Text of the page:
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Adam Jahnke - Main Page

An American Werewolf in London: Full Moon Edition

An American Werewolf in London: Full Moon Edition
1981 (2009) - Universal Studios Home Entertainment
Released on DVD & Blu-ray on September 15th, 2009


When you think of horror-comedies, a handful of titles invariably spring to mind. Shaun of the Dead, Evil Dead II, perhaps the recent Zombieland, and always at the forefront, An American Werewolf iIn London. But even among such esteemed company, John Landis's 1981 classic is unique. So much so that I hesitate to even call it a horror-comedy. For many of us, American Werewolf is a straight-up horror movie that just so happens to be extremely funny. While the other movies I mentioned play with familiar tropes of the genre, American Werewolf revolutionized the wolf man movie. There has never been another movie quite like it.


Landis originally wrote the screenplay for American Werewolf when he was in his early 20s working as a gofer on the set of Kelly's Heroes in Yugoslavia. The script reportedly didn't change much in the ensuing years and it shows. The movie has a purity of spirit about it, an energy and enthusiasm that could only come from someone who hasn't yet been told by studio executives that you can't make a movie like this. Of course, passion will only get you so far unless it's backed up with talent, which Landis does with rich characters, smart and genuinely funny dialogue, and rock-solid structure. He assembled an ideal cast, including David Naughton, Griffin Dunne, Jenny Agutter and John Woodvine, each of whom bring conviction and humanity to their roles. And most importantly, he knew from the start who he wanted in charge of the crucial makeup effects: effects wizard Rick Baker.

Landis and Baker first worked together on Schlock ten years earlier. Landis discussed the project with Baker then, explaining what he had in mind for the groundbreaking full-view transformation sequence. Given a decade to mull it over and six months of prep work before shooting began, Baker created one of the most unforgettable sequences in monster movie history. He earned a well-deserved Oscar for his work, the first time Makeup was given its own category. His work holds up beautifully even today and An American Werewolf in London is often one of the first titles held up by anti-CGI purists as an example of the inherent superiority of practical effects.

Universal released American Werewolf in Collector's Edition form back in 2001 and, as Todd Doogan pointed out back then, the results were extremely impressive. So is it worth upgrading to the new 2-disc DVD? Well, you do get everything that was on the 2001 disc. Oh, come on…everything? Well, not quite. The DTS audio option is gone, as are the DVD-ROM extras, so if you're one of the eight people who enjoyed DVD-ROM bonuses, hang on to your old disc. But the excellent commentary by David Naughton and Griffin Dunne, vintage featurette, interviews with Landis and Baker, outtakes, storyboards and the rest are all here.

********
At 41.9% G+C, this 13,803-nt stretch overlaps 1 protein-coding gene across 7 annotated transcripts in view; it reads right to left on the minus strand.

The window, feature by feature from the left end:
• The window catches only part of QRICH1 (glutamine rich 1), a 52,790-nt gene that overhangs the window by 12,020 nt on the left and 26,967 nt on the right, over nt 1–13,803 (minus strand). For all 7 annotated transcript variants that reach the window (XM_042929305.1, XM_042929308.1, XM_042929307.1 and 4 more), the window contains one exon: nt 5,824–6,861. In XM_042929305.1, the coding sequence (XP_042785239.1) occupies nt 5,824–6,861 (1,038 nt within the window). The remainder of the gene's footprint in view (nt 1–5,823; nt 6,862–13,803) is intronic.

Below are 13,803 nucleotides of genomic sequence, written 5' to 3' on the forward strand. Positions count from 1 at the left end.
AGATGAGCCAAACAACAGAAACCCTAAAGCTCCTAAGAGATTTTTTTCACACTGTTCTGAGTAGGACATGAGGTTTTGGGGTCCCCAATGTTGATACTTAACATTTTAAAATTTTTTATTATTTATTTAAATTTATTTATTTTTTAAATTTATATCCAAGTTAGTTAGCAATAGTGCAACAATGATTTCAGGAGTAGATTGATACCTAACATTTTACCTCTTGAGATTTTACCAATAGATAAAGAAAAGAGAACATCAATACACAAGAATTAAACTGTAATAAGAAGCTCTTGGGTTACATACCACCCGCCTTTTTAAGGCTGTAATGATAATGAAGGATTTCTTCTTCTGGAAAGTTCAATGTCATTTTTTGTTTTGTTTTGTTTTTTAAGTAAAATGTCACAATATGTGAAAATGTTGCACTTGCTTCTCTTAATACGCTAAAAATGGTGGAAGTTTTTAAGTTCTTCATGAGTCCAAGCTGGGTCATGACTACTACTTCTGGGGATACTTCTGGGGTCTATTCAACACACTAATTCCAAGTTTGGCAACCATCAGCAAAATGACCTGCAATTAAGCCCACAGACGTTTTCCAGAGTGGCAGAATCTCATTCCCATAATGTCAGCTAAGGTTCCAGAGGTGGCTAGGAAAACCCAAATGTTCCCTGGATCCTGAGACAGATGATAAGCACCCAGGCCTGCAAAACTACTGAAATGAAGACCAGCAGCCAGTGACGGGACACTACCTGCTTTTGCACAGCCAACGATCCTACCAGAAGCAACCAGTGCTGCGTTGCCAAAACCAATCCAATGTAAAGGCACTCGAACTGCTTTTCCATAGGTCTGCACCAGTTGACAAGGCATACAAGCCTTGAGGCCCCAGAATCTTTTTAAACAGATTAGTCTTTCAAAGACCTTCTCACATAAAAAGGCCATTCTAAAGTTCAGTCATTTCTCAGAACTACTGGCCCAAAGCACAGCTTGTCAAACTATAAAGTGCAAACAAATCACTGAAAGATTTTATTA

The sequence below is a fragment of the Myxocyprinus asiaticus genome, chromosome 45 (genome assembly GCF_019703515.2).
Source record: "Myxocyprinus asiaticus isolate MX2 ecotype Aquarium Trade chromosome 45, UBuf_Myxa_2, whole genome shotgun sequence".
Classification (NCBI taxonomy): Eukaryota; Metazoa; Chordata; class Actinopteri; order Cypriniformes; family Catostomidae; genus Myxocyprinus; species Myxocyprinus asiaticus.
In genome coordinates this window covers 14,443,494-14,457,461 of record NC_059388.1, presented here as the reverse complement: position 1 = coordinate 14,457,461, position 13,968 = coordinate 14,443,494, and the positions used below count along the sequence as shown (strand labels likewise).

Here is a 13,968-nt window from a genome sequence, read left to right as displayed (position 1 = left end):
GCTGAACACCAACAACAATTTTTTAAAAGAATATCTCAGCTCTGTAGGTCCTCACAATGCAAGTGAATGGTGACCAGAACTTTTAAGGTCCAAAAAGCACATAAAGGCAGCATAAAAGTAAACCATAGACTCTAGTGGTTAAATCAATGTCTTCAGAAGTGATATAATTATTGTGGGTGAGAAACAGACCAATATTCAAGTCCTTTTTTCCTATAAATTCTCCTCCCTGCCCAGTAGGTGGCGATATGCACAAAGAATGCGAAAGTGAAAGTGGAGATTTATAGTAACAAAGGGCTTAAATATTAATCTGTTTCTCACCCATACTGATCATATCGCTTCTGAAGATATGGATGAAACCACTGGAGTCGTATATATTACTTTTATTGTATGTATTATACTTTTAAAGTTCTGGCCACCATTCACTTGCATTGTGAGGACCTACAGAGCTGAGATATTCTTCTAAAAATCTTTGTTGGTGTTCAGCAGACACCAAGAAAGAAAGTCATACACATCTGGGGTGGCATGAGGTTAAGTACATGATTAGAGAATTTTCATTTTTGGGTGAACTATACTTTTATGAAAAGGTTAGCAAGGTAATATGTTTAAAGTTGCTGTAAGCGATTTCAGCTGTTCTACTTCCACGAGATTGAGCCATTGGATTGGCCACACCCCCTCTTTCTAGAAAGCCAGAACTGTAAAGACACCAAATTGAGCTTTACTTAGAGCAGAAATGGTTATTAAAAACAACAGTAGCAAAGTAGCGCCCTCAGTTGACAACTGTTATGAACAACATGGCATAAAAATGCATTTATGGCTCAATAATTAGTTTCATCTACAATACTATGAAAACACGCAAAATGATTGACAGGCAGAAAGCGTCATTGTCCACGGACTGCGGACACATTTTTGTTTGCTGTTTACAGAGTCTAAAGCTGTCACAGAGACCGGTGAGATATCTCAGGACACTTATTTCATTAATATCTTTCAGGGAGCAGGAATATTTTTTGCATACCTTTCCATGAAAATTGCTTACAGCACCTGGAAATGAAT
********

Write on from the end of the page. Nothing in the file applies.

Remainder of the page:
What's new? First off, the image has been remastered and looks considerably better than it used to. Not that the old disc was terrible but what few flaws and artifacts existed have been eradicated. The audio is the same DD 5.1 mix as before. Disc one has a new interview with Rick Baker. Not bad but it predictably and disappointingly turns into a plug for Universal's oft-delayed The Wolfman with Benicio Del Toro. But disc two... here's where the new edition wins hands-down. Paul Davis's labor-of-love documentary Beware the Moon is as thorough and insightful a making-of documentary you will find anywhere. Davis adores the movie and tracks down anyone and everyone he can get his hands on. You expect to hear from Landis, Baker, Naughton, Dunne and Agutter and sure enough, they're all present and accounted for. But Davis also speaks to producer George Folsey, Jr., costume designer Deborah Nadoolman Landis, editor Malcolm Campbell, stuntman Vic Armstrong, actors John Woodvine, David Schofield (the darts player), Michael Carter (the man killed in the tube station) and many, many more. He even talks to Linzi Drew, star of the porno film within the film. Each and every one of these folks has a great story (or two or three) to tell. Beware the Moon is an outstanding documentary, worth the upgrade on its own.

An American Werewolf in London is also available on Blu-ray and while I can't comment on the tech side, all the extras here are on it as well. Whichever flavor you choose, you're getting your money's worth. This is one of the great horror movies of the last thirty years. It firmly established John Landis's reputation as a "Master of Horror" despite the fact that he has delved into the genre far less frequently than his contemporaries. Nobody seems to mind, though. Horror fans can recognize one of their own and An American Werewolf in London is clearly the product of people who love the genre through and through.

Film Rating: A
Disc Ratings (Video/Audio/Extras): A-/B/A+


Adam Jahnke
ajahnke@thedigitalbits.com


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